Because the boys are fraternal twins, they do display strikingly different personalities. Eli, for instance, is pretty much oblivious to cameras. From the beginning, however, Jack stopped whatever he was doing as soon as he saw us pull out our smart phones. The result is that a lot of wonderful moments escape into memory. The time Jack walked with one of my shoes on one foot and one of my wife’s slippers on the other? Gone forever. The time he sat on the couch with his stuffed monkey encircled in one arm and a toy car balanced on his head. That’s gone, too.

For parents, these are the every day joys we want to capture on film, to look at—and cry—after our sons leave for college. But Jack prevented us from taking so many pictures that I took to referring to the sweetest things our children do as “Bigfoot sightings.”

Whatever pictures we did get were too blurry to discern, as Jack waved his little hands furiously in front of his face.

“No picture!” he shouted. “No picture!”

Finally, I was so frustrated enough to try something radical: I talked to him about it.

One morning, as I sat with my sons and ate some eggs I’d fried up for the three of us, I started the conversation.

“Jack,” I said. “Do you know how you always stop mom and dad from taking pictures?”

“Yes,” he said, still chewing.

“Do you know why mom and dad want to take pictures of you and Eli?”

“Yesssss!” he said again.

“I’m not sure you do,” I said.

I paused for a moment and checked to see that both boys were listening.
“Mom and dad take pictures,” I continued, “because we love you and Eli so much. And we think you’re so cute that we want to be able to look at as many pictures of you as we can, forever. Some day you’ll ask to see them, too, so we want them for you and for us because we love you that much.”

“Yessss,” Jack said.

“So Jack,” I said, “will you please let us take pictures of you now?”

“Yesss,” he said again.

Intellectually, I wasn’t sure if the conversation worked. He is on the early side of two, after all. But emotionally, in what passed between my gaze and his, I felt a shared understanding click into place. I leaned over and sealed the deal with a kiss I planted on top of his head. Then I kissed Eli. A few minutes later, I started taking pictures. For the first time ever, Jack looked right into the camera and smiled.

A few days later, Lisa told me the conversation really worked. She showed me a bunch of pictures she shot in which, she said, Jack “cheesed for the camera”—smiling as broadly as he could.

This talk with Jack taught me a lot. Our boys are two now. They are past infancy. They understand a lot of what we’re saying, and as parents we need to respect that.

That talk also filled with me with that sense of satisfaction so peculiar to parenthood—when a small, private victory fills me with an almost otherworldly sense of accomplishment. This particular little expression of love and understanding showed me how far I’ve traveled in a very short time.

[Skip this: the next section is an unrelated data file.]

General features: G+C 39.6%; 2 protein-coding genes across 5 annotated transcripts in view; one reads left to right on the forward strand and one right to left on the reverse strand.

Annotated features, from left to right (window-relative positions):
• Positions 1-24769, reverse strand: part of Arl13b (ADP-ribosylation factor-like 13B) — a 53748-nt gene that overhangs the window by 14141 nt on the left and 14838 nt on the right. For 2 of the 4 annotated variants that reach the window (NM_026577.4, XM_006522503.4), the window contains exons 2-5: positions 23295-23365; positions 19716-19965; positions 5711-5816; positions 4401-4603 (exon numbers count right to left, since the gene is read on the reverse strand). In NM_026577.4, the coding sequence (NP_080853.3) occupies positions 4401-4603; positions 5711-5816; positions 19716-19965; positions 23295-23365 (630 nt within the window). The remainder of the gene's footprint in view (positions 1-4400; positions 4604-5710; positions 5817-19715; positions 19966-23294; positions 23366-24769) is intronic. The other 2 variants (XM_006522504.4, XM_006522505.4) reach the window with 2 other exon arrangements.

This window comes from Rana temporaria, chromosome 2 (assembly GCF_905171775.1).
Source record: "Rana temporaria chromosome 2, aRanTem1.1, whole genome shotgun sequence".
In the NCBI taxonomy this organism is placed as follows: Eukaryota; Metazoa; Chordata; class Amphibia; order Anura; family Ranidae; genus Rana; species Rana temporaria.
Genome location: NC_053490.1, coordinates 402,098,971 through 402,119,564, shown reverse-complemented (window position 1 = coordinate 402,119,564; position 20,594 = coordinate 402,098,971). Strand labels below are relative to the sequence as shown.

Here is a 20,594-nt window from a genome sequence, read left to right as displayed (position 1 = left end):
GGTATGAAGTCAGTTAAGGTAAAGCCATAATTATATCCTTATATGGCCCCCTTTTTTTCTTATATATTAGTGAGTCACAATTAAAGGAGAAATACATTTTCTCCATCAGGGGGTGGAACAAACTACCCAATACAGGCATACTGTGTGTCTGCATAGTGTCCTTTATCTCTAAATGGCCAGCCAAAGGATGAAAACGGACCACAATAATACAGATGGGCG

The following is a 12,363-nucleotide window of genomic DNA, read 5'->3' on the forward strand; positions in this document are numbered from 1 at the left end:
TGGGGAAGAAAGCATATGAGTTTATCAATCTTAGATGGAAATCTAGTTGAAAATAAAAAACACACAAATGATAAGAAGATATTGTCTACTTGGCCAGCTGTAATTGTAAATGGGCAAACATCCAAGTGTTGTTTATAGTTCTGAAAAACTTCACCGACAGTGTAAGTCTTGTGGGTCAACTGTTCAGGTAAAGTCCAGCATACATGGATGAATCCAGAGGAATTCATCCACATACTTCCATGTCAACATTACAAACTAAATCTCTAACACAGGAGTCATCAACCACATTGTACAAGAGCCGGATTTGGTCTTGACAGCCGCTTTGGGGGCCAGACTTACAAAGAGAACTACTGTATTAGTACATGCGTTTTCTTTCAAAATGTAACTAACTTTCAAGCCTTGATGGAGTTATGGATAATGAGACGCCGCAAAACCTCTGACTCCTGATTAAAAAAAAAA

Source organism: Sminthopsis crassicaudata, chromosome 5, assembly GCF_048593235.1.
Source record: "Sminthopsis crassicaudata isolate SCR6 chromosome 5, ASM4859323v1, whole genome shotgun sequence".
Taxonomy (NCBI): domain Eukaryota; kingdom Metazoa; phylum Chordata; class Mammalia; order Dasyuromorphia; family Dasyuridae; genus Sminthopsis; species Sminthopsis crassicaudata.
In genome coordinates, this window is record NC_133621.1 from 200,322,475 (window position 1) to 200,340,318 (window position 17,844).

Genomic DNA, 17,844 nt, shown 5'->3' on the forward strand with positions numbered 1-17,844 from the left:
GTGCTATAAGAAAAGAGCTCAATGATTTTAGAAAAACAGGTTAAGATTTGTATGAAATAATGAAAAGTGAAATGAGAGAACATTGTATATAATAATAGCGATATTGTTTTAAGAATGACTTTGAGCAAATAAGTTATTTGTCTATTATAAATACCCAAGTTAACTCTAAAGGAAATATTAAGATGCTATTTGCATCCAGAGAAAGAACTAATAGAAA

Before Eli and Jack were born, I worried mostly about escaping them—about finding time to carry on my career, about finding some way to bear up under the weight of caring for them till they’d grown. Two years later, I no longer worry about getting away. The time apart comes when it’s necessary. And when I am out of town, I feel a small ache. I wish I could reach out and touch them, could see them and confirm their happiness. I still worry. But now I worry about deepening our relationship, about making sure they know I bear the responsibility of their care gladly. I can see the toddlers they are, the infants they were and the adults they’ll become. And I worry about preserving our memories.

Troubled Man

John Mellencamp has quietly set about building a later period career that eclipses his early work. I haven’t had the chance to listen to his new album yet but the single is arresting—his voice haggard and worn, the lyrics conjuring a mythically bleak, malevolent figure, “I won’t do anything but hurt you if I can.”
Such sobering material isn’t normally what we put on repeat. Yet “Troubled Man” has such depth to it that there seems little choice but play it again and again, trying to sort through the various levels of mourning, beauty and acceptance Mellencamp—a painter—has layered into the song.

The Misery Parade

DrKermitGosnellKermit Gosnell won’t ever go away. A longtime Philadelphia abortion provider, Gosnell was convicted in 2013 of inducing the live birth of three viable babies—past the legal gestational age for abortion—and killing them in his West Philadelphia medical office.

The details of the case against Gosnell, reported in the most blood-soaked fashion in a thick Grand Jury report, hardly even matter at this stage. What counts are the images left behind. Here in Pennsylvania, the Republican Party is currently trying to tie Gosnell to Democratic gubernatorial candidate Tom Wolf. Never mind that Wolf, who I profiled for Philadelphia Magazine, is pro choice but bears no direct links to any aspect of the case. Opponents mailed out fliers with pictures of Wolf and Gosnell, asking: “Will Pro-abortion Tom Wolf take us back?”

This morning, an Associated Press report on the flier doesn’t mention that prosecutors had enough evidence to charge Gosnell with seven murders. Instead, the article quotes from the Grand Jury report, where prosecutors estimated that he killed “hundreds” of babies by inducing their live birth and snipping their necks with scissors.

I understand how the distinction between the initial report, the charges and the actual convictions seems unimportant now. The images raised at Gosnell’s trial, of large, healthy looking babies, past 24 weeks gestation, with gashes in their necks from his surgical scissors, were that powerful. Few convicts, of any kind, commit crimes so horrifying that television news reporters advise parents to usher children from the room before commencing. Gosnell chased kids from the room for months as his case wound through the courts. Besides, for a man to stab three newborns suggests he’d be willing to stab hundreds more. And maybe he did.